More big changes are coming for waterfowl hunters.
Federal officials have approved boosting the migratory bird possession limits — now twice the daily bag limit — to three times the daily bag limit. That means instead of 12 ducks, Minnesota hunters could possess up to 18 ducks this fall.
The change applies to all migratory birds, including ducks, geese, mourning doves, woodcock, snipe, rails and sandhill cranes. In Minnesota, that would raise the possession limits of Canada geese to nine during the regular season and 15 during the September season. Hunters also could possess 45 mourning doves, nine woodcock and 24 snipe.
And another regulation change approved by federal officials means Minnesota’s Canada goose hunters can pack sunscreen, bug dope and shorts this year, because for the first time they will be able to hunt Canada geese in August.
The special hunt, intended to reduce the state’s burgeoning goose population, will occur in west-central Minnesota, where goose depredation to crops is most serious. A daily bag of 10 is possible. The Department of Natural Resources is expected to release details soon.
The changes continue a recent trend of liberalized waterfowl hunting regulations — major changes not seen in a generation — including opening the state’s duck season a week earlier than normal, allowing hunters to begin shooting a half-hour before sunrise on the opener instead of 9 a.m., boosting the hen mallard bag limit from one to two and splitting the state into three zones.
It’s not known how many hunters will want to hunt geese in early August. But the expanded possession limits potentially will impact Minnesota’s 90,000 or so waterfowl hunters. The U.S. Fish and Wildlife Service will offer the change to all states, which can accept or reject the measure.
“I would expect probably every state will take it,’’ said Steve Cordts, DNR waterfowl specialist. Minnesota is expected to accept the expanded limits.
“The general feeling is it just doesn’t have huge biological implications, because hunters already are restricted by the daily bag limit,’’ Cordts said. And Minnesota hunters average about eight ducks total for the season, “so this won’t even apply to the average person,’’ he said.
“If it doesn’t hurt, why not do it?’’
Cordts said the liberalized possession limits aren’t expected to reverse the decline of waterfowl hunter numbers. Brad Nylin, executive director of the Minnesota Waterfowl Association, agrees.
“I don’t think it will make a difference,’’ said Nylin, who added his group was ambivalent about the change. “We certainly weren’t pushing for it.’’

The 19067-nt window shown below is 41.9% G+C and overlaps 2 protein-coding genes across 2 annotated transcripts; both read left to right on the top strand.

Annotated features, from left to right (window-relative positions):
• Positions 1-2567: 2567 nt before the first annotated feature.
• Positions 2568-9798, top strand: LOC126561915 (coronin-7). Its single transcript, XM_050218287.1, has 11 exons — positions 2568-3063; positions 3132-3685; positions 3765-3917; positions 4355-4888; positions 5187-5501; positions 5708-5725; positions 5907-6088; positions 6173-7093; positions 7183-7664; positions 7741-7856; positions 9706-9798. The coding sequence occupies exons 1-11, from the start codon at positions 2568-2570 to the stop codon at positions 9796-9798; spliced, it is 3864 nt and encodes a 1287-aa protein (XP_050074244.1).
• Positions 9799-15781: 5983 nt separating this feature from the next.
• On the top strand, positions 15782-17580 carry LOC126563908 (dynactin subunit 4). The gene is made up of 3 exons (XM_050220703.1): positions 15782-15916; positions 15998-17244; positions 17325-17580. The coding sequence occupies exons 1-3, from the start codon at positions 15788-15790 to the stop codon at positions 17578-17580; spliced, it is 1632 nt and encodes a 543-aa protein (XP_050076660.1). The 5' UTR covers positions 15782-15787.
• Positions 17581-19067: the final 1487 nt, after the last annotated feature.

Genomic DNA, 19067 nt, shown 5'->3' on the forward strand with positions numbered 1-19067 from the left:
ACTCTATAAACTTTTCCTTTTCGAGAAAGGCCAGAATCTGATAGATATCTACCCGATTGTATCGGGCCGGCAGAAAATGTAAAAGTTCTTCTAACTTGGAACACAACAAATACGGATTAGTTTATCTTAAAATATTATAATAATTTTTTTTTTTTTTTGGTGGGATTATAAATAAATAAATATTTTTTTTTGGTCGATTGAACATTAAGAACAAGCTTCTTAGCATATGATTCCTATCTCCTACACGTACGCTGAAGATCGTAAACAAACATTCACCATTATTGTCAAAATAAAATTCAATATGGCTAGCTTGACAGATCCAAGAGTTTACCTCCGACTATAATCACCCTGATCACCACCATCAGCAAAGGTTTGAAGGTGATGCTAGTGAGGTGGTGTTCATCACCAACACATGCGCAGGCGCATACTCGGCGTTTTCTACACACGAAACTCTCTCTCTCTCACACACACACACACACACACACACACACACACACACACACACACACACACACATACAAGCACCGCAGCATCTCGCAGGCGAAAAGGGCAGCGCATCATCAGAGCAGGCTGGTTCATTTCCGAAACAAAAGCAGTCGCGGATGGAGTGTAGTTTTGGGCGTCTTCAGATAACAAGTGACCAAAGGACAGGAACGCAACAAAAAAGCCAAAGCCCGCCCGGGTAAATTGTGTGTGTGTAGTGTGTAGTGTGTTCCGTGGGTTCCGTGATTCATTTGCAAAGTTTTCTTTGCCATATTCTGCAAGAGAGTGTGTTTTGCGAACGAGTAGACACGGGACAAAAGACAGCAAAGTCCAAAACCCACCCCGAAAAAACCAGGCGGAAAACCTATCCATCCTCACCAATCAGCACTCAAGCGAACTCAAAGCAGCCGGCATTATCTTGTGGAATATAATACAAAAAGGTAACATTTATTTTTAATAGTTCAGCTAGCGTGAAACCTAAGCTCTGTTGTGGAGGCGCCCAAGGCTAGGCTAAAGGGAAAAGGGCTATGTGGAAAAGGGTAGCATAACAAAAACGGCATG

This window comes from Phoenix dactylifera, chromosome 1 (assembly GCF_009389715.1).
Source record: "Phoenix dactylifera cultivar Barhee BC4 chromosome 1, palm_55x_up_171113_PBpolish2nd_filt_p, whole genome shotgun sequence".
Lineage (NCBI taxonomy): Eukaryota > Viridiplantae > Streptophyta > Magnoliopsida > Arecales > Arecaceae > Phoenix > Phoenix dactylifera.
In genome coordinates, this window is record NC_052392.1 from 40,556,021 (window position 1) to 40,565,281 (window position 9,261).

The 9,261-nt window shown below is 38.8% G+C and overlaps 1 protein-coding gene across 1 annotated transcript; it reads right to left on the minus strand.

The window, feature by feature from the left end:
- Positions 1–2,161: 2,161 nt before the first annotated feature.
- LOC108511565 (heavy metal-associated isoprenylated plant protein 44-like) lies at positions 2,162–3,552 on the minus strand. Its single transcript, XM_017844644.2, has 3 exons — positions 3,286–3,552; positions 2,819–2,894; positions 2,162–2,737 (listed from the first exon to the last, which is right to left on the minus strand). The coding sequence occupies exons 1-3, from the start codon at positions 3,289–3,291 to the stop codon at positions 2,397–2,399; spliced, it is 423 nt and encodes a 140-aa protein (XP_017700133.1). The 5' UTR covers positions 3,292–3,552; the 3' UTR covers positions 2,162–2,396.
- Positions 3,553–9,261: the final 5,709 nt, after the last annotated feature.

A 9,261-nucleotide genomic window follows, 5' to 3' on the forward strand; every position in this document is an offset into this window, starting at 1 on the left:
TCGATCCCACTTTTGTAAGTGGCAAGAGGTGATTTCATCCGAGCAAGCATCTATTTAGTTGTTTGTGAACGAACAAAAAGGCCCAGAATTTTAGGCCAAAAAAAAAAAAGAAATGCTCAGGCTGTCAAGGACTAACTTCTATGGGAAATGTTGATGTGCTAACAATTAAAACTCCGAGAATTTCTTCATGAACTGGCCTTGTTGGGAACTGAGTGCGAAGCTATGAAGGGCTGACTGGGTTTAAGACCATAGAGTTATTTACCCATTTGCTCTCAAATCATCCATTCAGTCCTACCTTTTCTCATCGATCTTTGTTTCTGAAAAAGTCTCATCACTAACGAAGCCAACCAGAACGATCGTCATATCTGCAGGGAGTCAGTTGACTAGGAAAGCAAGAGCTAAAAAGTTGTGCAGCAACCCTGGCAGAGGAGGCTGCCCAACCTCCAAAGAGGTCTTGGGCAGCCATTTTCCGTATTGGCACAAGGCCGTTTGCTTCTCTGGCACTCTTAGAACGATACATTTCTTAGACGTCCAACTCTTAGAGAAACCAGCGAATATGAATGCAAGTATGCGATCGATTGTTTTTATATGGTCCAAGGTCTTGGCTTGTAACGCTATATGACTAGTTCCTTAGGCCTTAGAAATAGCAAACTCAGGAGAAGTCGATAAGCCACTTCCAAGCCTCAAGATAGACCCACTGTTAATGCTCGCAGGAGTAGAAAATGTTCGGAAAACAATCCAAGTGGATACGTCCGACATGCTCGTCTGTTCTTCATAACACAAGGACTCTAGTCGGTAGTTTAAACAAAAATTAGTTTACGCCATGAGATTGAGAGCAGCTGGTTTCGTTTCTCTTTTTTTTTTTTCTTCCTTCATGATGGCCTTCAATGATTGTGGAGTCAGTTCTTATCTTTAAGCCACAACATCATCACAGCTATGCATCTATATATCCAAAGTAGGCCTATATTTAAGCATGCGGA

Canadian waterfowl managers already have loosened duck possession limits, allowing hunters to keep three daily limits instead of two. And there’s talk there of ending duck possession limits altogether.
Officials from all four U.S. flyways recommended the change to the U.S. Fish and Wildlife Service, and the agency’s Service Regulations Committee recently approved it.
The Fish and Wildlife Service will meet later this month with flyway representatives, and Cordts said he expects another liberal, six-duck daily bag limit to be approved for the 2013 season. The results from both the massive continental duck survey and Minnesota’s spring duck survey should be announced soon, which will give hunters and waterfowl managers an update on duck populations.
Meanwhile, the DNR sought federal permission to offer the August Canada goose hunt. Only two other states — North Dakota and South Dakota — offer such hunts.
“We’d like our [Canada goose] population to go down,’’ Cordts said. “It was 434,000 last year, the first time it has been over 400,000. Our goal is 250,000 geese.’’
“Last year was the final straw; not only was the population high, but we had lots of crop damage complaints, more than ever, and we issued more shooting permits than ever.’’
The DNR is expected to announce details of the special hunt soon, and Cordts declined to comment last week on whether August goose hunters will be allowed to hunt over water. Hunters can hunt over water during the September goose hunt, except in a few specific areas. Some hunters argue that early-season hunter disturbance can push ducks from the state before the duck season begins.
Goose reproduction likely was down this spring because of poor weather, but that won’t affect the DNR’s decision to offer the August hunt, Cordts said.
The question is whether hunters will want to hunt geese in August, and whether they’ll want to shoot lots of them. Hunter surveys indicate support for the season, Cordts said, “but when we ask if they will participate, they say if they can hunt in their immediate area. If they have to travel somewhere, they seem to indicate they won’t participate.’’
And the special hunt will only be offered in the west-central part of the state, he said.
Said Nylin: “I don’t think a lot of people will go out and hunt in August.’’
“I’m a goose fanatic,’’ Nylin said. “I love goose hunting. If I had a spot to go, I’d certainly give it a try.’’